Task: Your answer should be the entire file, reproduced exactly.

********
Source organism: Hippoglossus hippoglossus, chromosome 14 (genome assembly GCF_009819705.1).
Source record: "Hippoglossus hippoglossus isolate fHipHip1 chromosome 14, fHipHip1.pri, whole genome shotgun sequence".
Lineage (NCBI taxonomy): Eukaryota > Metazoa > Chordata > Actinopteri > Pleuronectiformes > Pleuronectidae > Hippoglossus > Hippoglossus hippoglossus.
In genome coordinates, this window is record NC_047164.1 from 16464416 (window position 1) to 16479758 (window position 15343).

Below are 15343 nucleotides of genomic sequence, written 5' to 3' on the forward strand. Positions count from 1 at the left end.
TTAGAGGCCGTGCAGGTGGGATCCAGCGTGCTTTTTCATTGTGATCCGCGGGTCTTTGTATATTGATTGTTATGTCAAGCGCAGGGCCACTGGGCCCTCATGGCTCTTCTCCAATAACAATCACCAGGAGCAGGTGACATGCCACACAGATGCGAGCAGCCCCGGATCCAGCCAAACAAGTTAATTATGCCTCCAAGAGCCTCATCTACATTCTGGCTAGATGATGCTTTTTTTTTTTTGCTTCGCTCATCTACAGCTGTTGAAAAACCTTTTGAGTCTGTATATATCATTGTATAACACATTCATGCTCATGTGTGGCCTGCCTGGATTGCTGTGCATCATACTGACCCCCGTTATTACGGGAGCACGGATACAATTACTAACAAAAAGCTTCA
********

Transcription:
Source organism: Hippoglossus hippoglossus, chromosome 14 (genome assembly GCF_009819705.1).
Source record: "Hippoglossus hippoglossus isolate fHipHip1 chromosome 14, fHipHip1.pri, whole genome shotgun sequence".
Lineage (NCBI taxonomy): Eukaryota > Metazoa > Chordata > Actinopteri > Pleuronectiformes > Pleuronectidae > Hippoglossus > Hippoglossus hippoglossus.
In genome coordinates, this window is record NC_047164.1 from 16464416 (window position 1) to 16479758 (window position 15343).

Below are 15343 nucleotides of genomic sequence, written 5' to 3' on the forward strand. Positions count from 1 at the left end.
TTAGAGGCCGTGCAGGTGGGATCCAGCGTGCTTTTTCATTGTGATCCGCGGGTCTTTGTATATTGATTGTTATGTCAAGCGCAGGGCCACTGGGCCCTCATGGCTCTTCTCCAATAACAATCACCAGGAGCAGGTGACATGCCACACAGATGCGAGCAGCCCCGGATCCAGCCAAACAAGTTAATTATGCCTCCAAGAGCCTCATCTACATTCTGGCTAGATGATGCTTTTTTTTTTTTGCTTCGCTCATCTACAGCTGTTGAAAAACCTTTTGAGTCTGTATATATCATTGTATAACACATTCATGCTCATGTGTGGCCTGCCTGGATTGCTGTGCATCATACTGACCCCCGTTATTACGGGAGCACGGATACAATTACTAACAAAAAGCTTCA